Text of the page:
Judy Moody Predicts the Future (Hardcover)
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Other Books in Series
This is book number 4 in the Judy Moody series.
- #3: Judy Moody and Stink: The Big Bad Blackout (Hardcover): $14.99
- #5: Judy Moody, M.D. (Hardcover): $15.99
- #9: Judy Moody, Girl Detective (Hardcover): $15.99
- #13: Judy Moody and the Bucket List (Hardcover): $15.99
With the help of a mood ring, a Magic 8 Ball, and some old-fashioned intuition, Judy Moody is convinced that she can foretell the future in an episode that’s funnier than ever.
Judy Moody ate one, two, three bowls of cereal. No prize. She poured four, five, six bowls of cereal. Nothing. Seven. Out fell the Mystery Prize. . . .
Judy definitely has a mood for every occasion. And now she has a mood ring to prove it! The mood ring’s Extra Special Powers have put Judy in a predicting mood, and her outrageous predictions have everyone wondering if Judy really is psychic. According to "Madame M" (for Moody), the Toad Pee Club’s long-lost mascot will reappear, Judy will earn the coveted Thomas Jefferson tricorn-hat sticker for Great Job, Good Thinking—and love may be the real reason behind her teacher’s new eyeglasses. Will Judy’s adventure put kids in a very Judy Moody mood? (Signs point to yes!)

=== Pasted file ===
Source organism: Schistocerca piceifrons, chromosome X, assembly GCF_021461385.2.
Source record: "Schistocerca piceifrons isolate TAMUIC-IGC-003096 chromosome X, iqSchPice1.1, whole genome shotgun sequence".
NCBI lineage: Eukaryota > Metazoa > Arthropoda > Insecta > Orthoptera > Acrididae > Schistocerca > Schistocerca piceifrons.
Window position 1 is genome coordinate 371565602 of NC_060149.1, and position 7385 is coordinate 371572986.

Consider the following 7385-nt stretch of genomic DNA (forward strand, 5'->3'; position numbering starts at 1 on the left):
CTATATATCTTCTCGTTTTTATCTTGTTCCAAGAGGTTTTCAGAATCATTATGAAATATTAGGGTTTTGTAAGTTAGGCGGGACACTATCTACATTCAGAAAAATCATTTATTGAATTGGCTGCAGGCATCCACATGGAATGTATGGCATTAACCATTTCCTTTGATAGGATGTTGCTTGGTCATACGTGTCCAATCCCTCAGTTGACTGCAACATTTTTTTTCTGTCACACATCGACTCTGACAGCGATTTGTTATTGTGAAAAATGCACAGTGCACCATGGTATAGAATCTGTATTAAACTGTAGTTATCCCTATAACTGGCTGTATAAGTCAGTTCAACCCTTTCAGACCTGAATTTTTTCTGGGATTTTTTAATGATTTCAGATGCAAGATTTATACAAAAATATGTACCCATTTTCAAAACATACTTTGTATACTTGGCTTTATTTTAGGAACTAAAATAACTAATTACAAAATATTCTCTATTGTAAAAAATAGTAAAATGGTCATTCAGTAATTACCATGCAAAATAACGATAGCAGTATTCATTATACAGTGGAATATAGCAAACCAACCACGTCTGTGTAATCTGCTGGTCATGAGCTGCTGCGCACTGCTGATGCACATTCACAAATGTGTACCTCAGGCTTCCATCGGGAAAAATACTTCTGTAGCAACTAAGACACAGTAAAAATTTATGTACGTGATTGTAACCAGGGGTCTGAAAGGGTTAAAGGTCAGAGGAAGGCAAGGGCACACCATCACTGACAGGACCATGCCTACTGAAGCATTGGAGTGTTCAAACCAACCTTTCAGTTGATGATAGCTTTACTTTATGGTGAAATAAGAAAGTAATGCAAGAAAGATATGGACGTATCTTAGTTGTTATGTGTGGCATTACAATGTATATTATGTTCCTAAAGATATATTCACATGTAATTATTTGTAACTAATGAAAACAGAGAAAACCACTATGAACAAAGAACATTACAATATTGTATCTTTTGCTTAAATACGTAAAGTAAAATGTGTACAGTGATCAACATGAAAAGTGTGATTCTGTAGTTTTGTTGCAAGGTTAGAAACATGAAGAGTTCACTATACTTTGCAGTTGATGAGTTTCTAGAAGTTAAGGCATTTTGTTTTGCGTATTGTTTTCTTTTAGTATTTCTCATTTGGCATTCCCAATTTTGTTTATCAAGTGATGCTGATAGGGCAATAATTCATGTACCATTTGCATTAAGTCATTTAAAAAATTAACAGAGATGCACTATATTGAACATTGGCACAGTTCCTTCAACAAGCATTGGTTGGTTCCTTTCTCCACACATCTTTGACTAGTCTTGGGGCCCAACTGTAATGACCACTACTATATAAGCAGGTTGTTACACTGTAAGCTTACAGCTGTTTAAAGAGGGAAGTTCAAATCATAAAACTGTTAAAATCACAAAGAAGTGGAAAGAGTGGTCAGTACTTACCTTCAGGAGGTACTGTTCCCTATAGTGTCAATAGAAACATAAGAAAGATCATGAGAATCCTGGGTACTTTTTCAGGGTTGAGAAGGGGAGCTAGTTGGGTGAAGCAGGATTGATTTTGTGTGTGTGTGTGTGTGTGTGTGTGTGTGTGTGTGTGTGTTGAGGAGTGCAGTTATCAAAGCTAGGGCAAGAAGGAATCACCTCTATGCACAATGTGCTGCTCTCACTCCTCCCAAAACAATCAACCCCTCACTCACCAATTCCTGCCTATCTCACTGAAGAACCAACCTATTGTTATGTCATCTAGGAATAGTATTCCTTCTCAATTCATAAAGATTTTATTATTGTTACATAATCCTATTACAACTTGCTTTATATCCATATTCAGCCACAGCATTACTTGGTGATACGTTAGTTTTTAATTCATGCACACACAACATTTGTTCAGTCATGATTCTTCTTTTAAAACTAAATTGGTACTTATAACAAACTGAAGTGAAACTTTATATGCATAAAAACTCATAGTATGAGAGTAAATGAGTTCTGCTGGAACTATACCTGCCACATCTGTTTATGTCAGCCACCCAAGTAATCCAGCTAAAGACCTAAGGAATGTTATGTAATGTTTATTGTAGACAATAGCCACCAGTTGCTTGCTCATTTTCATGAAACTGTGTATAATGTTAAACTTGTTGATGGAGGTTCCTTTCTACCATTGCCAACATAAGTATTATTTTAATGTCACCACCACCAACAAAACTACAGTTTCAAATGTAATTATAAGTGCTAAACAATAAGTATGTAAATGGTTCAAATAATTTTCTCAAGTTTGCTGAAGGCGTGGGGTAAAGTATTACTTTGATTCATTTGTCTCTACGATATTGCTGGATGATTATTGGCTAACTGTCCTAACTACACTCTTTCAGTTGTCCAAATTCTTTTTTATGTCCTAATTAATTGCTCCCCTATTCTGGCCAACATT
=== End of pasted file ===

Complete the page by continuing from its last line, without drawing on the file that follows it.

About the Author
Megan McDonald is the author of the award-winning Judy Moody series as well as a companion series starring Judy's brother, Stink. She is also the author of the novel The Sisters Club, as well as Ant and Honey Bee, illustrated by Brian Karas. She lives in Sebastopol, California.
Peter H. Reynolds is the illustrator of all the Judy Moody and Stink books. He is also the author-illustrator of the picture books The Dot, Ish, So Few of Me, and The North Star. He lives in Dedham, Massachusetts.
[Judy's] 4th grade world is mild-mannered: Boys and girls are still friends and still goofy.
Prediction: another winner starring Judy Moody.
—School Library Journal
JUDY MOODY PREDICTS THE FUTURE in the famously temperamental third-grader's fourth adventure . . . Here Judy, equipped with a mood ring, convinces herself and her classmates of her clairvoyant capabilities.
McDonald has a wonderful sense of how eight-year-olds think and behave, and the irrepressible Judy is completely believable as she careens out of control in the classroom . . .